Title: Eighth Grade
Release Date: July 13, 2018
Director: Bo Burnham
Production Company: A24
More than any movie I’ve seen before, Eighth Grade captures the reality of the insecurities and search for identity of a young teacher. Set in the last week of 8th grade, 13-year-old Kayla records advice videos to post online which act as narration as we see her attempt to build her confidence and try new things. Kayla is voted “most quiet” in her class and doesn’t have any close friends. With high school looming she has to navigate going to a popular girl’s pool party (only because she was invited by the girl’s mother) and trying to talk to her crush, awkwardly during an active shooter drill. Shadowing a genuinely kind high school girl boosts her confidence but then she endures an awkward come-on from a creepy high school boy.
This movie is carried by Elsie Fisher, who as a young actor has the unenviable task of having the camera on her at almost all times. Even when other people are talking, the audience sees the small but telling reactions in Fisher’s eyes and face, which is actually a really good representation of how a shy person experiences a lot of social situations. When using social media – which Kayla does often – the camera catches the reflection of her face on the screen. And while Hollywood loves to have “perfect” people in the movies, Fisher looks like a real kid with pimples and crooked teeth. Kayla’s description of having the scared feeling of waiting to go on a roller coaster without ever getting the good feeling of getting off a roller coaster is the best analogy for constant anxiety I’ve ever heard.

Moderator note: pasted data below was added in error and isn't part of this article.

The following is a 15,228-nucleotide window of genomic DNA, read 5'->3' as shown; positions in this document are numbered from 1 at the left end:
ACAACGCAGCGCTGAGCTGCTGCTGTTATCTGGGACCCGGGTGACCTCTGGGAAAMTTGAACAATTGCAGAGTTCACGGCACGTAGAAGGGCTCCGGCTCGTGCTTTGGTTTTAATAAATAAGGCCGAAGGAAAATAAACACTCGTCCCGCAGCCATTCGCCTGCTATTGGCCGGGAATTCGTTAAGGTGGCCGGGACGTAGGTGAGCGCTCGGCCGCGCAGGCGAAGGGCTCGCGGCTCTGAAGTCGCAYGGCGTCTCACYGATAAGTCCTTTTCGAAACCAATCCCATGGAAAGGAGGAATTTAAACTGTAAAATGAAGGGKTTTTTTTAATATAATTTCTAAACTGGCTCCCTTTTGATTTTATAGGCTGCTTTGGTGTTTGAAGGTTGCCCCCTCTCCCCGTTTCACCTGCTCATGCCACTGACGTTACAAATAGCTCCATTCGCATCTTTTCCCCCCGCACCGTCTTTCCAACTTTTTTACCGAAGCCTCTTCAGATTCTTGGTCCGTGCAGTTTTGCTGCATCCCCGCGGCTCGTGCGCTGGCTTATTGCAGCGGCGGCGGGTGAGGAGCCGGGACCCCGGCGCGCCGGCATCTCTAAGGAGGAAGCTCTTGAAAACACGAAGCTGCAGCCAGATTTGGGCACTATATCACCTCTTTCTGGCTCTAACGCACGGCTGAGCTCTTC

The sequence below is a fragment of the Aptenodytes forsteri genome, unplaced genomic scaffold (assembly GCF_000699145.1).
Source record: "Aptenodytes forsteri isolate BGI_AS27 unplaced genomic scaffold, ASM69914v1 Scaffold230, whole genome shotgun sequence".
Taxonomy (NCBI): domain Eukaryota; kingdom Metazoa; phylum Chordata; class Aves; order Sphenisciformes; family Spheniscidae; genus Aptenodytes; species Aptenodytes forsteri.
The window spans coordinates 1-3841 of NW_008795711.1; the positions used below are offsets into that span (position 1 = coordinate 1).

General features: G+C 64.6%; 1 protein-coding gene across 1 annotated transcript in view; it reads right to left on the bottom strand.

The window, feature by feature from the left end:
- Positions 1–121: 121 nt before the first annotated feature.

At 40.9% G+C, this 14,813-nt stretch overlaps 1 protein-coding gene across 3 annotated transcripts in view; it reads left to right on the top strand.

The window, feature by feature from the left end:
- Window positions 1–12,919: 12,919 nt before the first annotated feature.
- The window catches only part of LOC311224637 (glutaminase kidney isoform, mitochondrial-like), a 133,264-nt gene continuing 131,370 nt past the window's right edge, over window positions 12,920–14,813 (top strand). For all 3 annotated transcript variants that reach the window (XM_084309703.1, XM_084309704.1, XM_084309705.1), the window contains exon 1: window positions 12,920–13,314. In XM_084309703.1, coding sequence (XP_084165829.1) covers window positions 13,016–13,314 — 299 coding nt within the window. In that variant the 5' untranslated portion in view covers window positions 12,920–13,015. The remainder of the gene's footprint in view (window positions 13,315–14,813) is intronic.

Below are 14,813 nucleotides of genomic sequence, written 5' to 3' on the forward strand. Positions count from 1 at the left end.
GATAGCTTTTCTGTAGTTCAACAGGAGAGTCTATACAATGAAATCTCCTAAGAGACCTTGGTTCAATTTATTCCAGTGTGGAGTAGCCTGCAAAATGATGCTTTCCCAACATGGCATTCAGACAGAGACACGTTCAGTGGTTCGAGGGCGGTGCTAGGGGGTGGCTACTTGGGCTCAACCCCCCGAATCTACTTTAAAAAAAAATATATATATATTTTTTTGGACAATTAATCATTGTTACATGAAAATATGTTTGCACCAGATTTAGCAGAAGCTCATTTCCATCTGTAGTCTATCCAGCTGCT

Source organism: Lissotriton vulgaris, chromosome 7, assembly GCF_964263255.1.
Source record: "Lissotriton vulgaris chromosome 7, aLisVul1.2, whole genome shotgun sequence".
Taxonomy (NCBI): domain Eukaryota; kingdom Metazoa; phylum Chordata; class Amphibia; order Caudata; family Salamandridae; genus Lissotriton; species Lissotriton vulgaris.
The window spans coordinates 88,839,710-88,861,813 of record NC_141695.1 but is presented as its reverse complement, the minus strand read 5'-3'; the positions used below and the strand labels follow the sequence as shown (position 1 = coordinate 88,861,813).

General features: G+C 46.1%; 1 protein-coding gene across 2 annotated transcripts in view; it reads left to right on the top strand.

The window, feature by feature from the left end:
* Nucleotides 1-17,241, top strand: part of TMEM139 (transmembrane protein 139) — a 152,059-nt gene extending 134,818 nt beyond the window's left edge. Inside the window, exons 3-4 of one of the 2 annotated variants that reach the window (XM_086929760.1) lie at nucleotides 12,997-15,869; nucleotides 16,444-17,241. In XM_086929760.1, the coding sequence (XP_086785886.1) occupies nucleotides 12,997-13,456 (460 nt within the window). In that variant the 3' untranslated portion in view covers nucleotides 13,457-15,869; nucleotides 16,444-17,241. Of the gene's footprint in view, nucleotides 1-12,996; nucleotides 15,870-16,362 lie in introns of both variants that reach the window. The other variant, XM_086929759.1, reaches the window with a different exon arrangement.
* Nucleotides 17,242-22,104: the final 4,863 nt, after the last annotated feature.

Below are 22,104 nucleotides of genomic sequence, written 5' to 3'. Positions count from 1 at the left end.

I see a lot of my younger self in Kayla, but all the more so, I get a glimpse of my future self in Kayla’s dad, Mark, portrayed by Josh Hamilton. Hamilton captures all the dorky awkwardness, anxiety, and pride of being a dad when one doesn’t quite know how to connect with the child changing before one’s eyes. This is brilliant movie and it honestly captures life experiences that many people will relate too, albeit not without cringing, because it cuts so close.